The Springbok's reddish-tan back and white underbelly are separated by a thick stripe of dark drown fur. They are usually between 70 and 87 centimeters (28 to 34 inches) tall and grow horns about 35 centimeters (14 inches) long. The Springbok can be found in the savannas of northwestern South Africa, throughout the Kalahari Desert in Botswana and Namibia and into southwestern Angola. Well-adapted to its arid habitat, the springbok meets its necessary water intake with the grasses and succulent plants that comprise its diet. As a result, it can survive for years without drinking water, although it will consume water if it can find some.
Springboks travel in herds which are smaller in winter and become larger in summer. However, they are not very social animals in that they groom themselves and rarely touch one another. Females can give birth to a single fawn about every 8 months. Male offspring stay with the female herd until they reach one year of age, at which point they separate into "bachelor" herds. During the reproductive season these herds separate and the males become territorial. Female offspring remain with their mothers until they give birth themselves.
The largest herds of mammals ever witnessed were many kilometers long and consisted of millions of springbok. However, since the springbok has been hunted by man since prehistory, these herds have been greatly diminished. Despite this, the springbok is not considered a threatened or endangered animal and in fact is the only species of antelope with a growing population.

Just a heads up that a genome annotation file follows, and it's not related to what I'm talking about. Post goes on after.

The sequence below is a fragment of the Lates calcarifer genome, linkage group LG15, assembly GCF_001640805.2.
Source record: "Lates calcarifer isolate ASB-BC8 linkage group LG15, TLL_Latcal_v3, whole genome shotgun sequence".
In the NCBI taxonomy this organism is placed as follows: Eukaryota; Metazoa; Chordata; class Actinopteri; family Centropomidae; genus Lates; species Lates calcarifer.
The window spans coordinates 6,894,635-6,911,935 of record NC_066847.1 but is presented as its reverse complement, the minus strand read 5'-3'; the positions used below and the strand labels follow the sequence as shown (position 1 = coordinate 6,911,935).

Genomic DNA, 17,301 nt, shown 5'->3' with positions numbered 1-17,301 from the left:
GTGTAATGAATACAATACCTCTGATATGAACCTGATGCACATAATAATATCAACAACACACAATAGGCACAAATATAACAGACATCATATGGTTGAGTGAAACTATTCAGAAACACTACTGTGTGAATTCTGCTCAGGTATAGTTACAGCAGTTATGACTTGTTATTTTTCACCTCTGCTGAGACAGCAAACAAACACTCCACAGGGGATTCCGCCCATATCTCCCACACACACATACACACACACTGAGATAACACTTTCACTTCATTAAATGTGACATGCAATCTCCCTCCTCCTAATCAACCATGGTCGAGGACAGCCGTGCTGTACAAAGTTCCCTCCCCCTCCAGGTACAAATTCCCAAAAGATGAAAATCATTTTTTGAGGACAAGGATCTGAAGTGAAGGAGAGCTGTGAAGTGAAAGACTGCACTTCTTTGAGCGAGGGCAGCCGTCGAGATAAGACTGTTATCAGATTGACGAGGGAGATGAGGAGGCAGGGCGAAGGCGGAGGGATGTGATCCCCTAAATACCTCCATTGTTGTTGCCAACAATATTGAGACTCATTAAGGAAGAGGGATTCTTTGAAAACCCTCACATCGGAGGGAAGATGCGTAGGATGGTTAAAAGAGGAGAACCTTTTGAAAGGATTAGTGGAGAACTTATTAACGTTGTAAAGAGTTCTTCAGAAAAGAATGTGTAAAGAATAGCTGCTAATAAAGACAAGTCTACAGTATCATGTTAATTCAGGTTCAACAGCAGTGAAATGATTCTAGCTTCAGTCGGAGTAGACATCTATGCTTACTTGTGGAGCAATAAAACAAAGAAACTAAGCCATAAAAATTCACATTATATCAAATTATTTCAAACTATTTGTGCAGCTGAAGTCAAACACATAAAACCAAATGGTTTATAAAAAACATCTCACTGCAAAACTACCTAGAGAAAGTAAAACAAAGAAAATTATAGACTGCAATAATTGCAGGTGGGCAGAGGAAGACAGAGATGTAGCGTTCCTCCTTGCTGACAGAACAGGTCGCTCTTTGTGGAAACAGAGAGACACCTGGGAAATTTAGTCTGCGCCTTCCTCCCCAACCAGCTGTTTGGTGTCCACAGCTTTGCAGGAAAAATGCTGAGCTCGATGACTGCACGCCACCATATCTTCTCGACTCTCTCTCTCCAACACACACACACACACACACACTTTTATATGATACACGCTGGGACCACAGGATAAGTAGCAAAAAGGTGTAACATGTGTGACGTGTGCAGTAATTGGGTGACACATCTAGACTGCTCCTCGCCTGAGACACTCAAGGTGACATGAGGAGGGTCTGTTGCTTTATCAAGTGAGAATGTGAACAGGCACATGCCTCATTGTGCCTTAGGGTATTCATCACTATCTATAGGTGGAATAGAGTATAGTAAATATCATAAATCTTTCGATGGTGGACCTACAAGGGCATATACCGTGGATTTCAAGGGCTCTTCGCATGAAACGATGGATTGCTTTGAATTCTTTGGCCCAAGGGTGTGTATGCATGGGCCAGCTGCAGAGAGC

Interesting fact: The Springbok is adopted as a nickname or mascot by South African sports teams, most famously by the national rugby union team.
Picture of the Springbok by Bourlingueurs.com © 2004 Aucun droit réservé.
Which zoos have them?Artis (Netherlands)
The Springbok is listed as Conservation Dependent (LR/cd), the focus of a continuing taxon-specific or habitat-specific conservation programme targeted towards the taxon in question, the cessation of which would result in the taxon qualifying for one of the threatened categories below within a period of five years, on the IUCN Red List of Threatened Species
Springbok habitatsDesert, Grassland, Hot Desert, Shrubland, Subtropical / Tropical Dry Grassland and Subtropical / Tropical Dry Shrubland
Some facts about the
Adult weight : 39 kg (85.8 lbs)
Maximum longevity : 20 years
Female maturity :213 days
Male maturity : 400 days
Gestation : 168 days
Weaning : 121 days
Litter size : 1
Litters per year : 1
Interval between litters : 365 days
Weight at birth : 4.16 kg (9.152 lbs)